L-R: Mia Marshall, Janita Kilgore, and Markeea “Keea” Hart of Girls Running Shit
In the life of any business or nonprofit, the first year usually sees little progress. But for Girls Running Shit
, a local media platform dedicated to supporting Black women artists and entrepreneurs, it’s been pretty productive.
Founded by Markeea “Keea” Hart, Janita Kilgore, and Mia Marshall — all Pittsburgh-based Black women in their late 20s — Girls Running Shit has hosted events like Speak Your Truth, a spring networking benefit at Glitter Box Theater that raised money to create self-care kits for the city’s homeless population.
“That was one of our biggest and proudest events that we’ve done so far,” says Marshall.
, released through Blog Or Die Radio, came in third for Best Local Podcast in the Pittsburgh City Paper
’s Best Of readers’ poll.
On Fri., Aug. 30, Girls Running Shit will celebrate its one-year anniversary at Couch Brewery with its Let’s Link event. There’s also another Speak Your Truth event planned for the near future.
The three women, all Pittsburgh natives, met while attending Edinboro University near Erie, Pa., a school where the lack of diversity often led to them running in the same circles.
“To be quite honest, there weren’t a lot of Black people who went to Edinboro,” says Hart, who reconnected with Kilgore and Marshall after college.
With Girls Running Shit, they wanted to create a safe, welcoming space for women to promote themselves unapologetically, while also highlighting local women-owned or led businesses, projects, and events.
“I think we do a great job with promoting other businesses and other events on our platform,” says Marshall. “We’ve had a lot of people come up and say, ‘I would’ve never known that event was going on had I not seen it on your Instagram.’”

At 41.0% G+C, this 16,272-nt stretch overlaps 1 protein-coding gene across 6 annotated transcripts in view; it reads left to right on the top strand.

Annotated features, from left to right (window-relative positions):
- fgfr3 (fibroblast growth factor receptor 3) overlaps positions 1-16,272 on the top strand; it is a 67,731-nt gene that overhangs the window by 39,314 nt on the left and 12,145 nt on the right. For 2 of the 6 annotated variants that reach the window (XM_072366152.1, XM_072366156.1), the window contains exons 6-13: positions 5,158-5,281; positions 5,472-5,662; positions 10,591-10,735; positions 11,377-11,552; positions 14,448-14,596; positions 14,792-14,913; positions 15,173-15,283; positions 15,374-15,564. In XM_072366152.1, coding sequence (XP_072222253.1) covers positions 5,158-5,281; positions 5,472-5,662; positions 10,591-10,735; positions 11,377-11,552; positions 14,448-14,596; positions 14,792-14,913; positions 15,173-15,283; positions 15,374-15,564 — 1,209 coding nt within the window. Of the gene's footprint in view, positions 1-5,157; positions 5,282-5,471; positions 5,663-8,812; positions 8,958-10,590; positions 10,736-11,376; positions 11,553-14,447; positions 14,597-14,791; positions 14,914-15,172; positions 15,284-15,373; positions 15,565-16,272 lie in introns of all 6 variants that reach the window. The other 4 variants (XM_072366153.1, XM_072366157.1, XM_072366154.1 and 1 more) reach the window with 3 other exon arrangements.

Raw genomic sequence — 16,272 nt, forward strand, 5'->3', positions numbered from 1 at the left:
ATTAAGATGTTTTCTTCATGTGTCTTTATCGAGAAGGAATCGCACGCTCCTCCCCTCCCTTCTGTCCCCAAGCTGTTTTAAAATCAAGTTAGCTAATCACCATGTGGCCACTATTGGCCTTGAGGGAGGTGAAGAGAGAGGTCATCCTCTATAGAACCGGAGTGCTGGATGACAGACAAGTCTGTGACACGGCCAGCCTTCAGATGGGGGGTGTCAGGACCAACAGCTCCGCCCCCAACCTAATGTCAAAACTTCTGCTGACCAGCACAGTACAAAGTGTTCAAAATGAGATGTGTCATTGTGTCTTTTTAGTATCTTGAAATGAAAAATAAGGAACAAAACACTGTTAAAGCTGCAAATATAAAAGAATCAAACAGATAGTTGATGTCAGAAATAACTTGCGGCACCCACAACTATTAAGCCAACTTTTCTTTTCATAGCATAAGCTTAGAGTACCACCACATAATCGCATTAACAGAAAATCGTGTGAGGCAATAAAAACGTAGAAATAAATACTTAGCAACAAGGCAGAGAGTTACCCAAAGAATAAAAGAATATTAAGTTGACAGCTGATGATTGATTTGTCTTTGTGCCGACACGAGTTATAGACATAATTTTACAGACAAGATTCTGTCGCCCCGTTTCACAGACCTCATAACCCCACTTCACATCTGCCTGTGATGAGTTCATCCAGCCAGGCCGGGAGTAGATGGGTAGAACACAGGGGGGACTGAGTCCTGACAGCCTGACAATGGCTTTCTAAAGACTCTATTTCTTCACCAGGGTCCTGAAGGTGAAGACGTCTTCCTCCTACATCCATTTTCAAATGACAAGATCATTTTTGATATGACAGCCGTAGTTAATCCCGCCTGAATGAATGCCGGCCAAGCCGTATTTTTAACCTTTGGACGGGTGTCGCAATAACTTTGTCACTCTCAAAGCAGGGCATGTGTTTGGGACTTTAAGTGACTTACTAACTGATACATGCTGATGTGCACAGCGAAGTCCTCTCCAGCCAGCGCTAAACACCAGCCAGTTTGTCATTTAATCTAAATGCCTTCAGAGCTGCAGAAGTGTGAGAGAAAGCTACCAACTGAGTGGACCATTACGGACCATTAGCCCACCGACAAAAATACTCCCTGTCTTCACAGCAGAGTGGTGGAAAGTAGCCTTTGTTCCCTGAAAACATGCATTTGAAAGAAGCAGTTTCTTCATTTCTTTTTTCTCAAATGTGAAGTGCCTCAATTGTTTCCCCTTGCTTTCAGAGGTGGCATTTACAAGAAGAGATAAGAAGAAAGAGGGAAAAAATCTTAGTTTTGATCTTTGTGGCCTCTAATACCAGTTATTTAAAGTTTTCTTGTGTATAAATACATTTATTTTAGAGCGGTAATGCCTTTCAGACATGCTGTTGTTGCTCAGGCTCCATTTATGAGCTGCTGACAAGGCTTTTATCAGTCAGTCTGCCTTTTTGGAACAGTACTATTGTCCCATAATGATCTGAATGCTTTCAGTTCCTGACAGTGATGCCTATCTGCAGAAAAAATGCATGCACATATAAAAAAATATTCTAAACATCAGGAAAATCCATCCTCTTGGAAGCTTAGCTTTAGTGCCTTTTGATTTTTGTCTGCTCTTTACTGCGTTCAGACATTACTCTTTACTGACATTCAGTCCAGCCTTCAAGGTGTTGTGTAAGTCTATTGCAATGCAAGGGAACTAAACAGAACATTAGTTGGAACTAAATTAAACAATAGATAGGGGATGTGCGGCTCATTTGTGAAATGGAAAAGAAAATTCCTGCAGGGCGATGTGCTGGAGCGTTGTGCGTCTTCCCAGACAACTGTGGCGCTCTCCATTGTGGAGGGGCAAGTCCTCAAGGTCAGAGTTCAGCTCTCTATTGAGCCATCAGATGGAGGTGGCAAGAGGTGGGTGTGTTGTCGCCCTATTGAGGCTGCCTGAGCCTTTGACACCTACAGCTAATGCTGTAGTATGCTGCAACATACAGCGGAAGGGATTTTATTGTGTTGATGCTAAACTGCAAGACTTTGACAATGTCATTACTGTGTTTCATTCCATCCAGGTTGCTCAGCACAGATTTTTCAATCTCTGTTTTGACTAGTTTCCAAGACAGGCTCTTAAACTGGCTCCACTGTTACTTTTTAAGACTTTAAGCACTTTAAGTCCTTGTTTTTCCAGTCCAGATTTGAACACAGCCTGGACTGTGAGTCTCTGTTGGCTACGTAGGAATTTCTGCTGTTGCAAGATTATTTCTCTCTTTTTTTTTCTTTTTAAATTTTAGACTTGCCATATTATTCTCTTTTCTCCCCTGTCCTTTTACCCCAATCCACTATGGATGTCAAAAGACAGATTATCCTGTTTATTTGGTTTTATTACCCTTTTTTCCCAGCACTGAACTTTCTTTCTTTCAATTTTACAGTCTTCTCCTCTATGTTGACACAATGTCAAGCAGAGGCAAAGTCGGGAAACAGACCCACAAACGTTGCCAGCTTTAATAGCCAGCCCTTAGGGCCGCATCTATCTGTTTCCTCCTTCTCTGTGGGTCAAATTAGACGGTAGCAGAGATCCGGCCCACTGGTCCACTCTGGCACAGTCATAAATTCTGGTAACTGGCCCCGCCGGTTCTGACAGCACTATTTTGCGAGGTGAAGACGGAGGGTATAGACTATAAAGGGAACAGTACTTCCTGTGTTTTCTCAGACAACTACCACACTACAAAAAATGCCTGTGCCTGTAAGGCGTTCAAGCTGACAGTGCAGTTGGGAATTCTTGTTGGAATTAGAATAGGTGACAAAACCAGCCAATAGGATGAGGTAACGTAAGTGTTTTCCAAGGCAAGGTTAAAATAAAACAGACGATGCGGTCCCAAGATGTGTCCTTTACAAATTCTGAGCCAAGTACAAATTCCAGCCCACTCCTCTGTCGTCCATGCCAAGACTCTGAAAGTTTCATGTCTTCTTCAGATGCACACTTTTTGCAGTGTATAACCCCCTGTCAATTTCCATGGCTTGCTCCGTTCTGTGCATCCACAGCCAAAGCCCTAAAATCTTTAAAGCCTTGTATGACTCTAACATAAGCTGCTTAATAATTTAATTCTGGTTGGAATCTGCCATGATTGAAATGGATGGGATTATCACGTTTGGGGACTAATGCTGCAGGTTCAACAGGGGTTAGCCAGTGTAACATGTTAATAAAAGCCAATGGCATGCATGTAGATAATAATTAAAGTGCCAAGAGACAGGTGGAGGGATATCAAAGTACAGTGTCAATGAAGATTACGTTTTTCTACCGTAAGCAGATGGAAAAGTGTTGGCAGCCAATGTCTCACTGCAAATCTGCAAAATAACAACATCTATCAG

Their podcast has seen a number of local women representing a variety of fields, from local fashion blogger Ari Alex to musician INEZ, as well as a number of men and LGBTQ people.
While the three women have found it easy to connect and work together, they realize it’s not the same for other women, especially in a culture that pushes them to compete with each other.
“We just want to unite women, because I feel like they don’t want us to do that,” says Kilgore. “They want women to fight and beef with each other, especially Black women.”
Kilgore believes women can achieve more if they combine their powers and work together, especially in Pittsburgh, a city she says offers plenty of opportunities to start a business or host an event.
But with running a business, pursuing a career, or just living as a Black woman in Pittsburgh, comes anxiety, stress, depression, and often undiagnosed mental illness — all things Girls Running Shit works to address.
“To grow up Black with mental health problems, it’s either pray it away or just be happy,” says Hart. “It’s kind of taboo in the Black community. You always have to be strong because we have so many battles before we’re even born because of our Black skin.”
She recalls her own mental health struggles growing up, back when she says there weren’t many spaces for young Black people to go and talk about their feelings. However, she does believe some progress has been in made in encouraging Black people to talk about mental health, and that Girls Running Shit can add to that effort, especially in regards to the podcast.
“None of us are psychologists in any type of way, but we just want people to know that they can reach out, or that someone is feeling the same way that they’re feeling or going through the same things they’re going through,” says Hart. “We try to really bring it into the light and say, ‘We have these problems too, so let’s talk about them.’”
Kilgore adds that many of their podcast guests have been kind enough to share how they take care of themselves when they become overstressed, anxious, or are going through a depressive state.
Moving forward, the trio would like to see Girls Running Shit grow and expand. They plan to accomplish this by increasing their outreach to young people in Pittsburgh and by hosting more events. One goal they have it to create a self-care conference open to anyone in Pittsburgh looking for ways to heal themselves and their communities.
“I love Pittsburgh and I ride for this city,” says Hart. “We love everything about this city. We’re just trying to make a safe space and a safe platform for people to utilize and we want to bring awareness, not only to events and having fun, but awareness about self-care, mental health, and self-love.”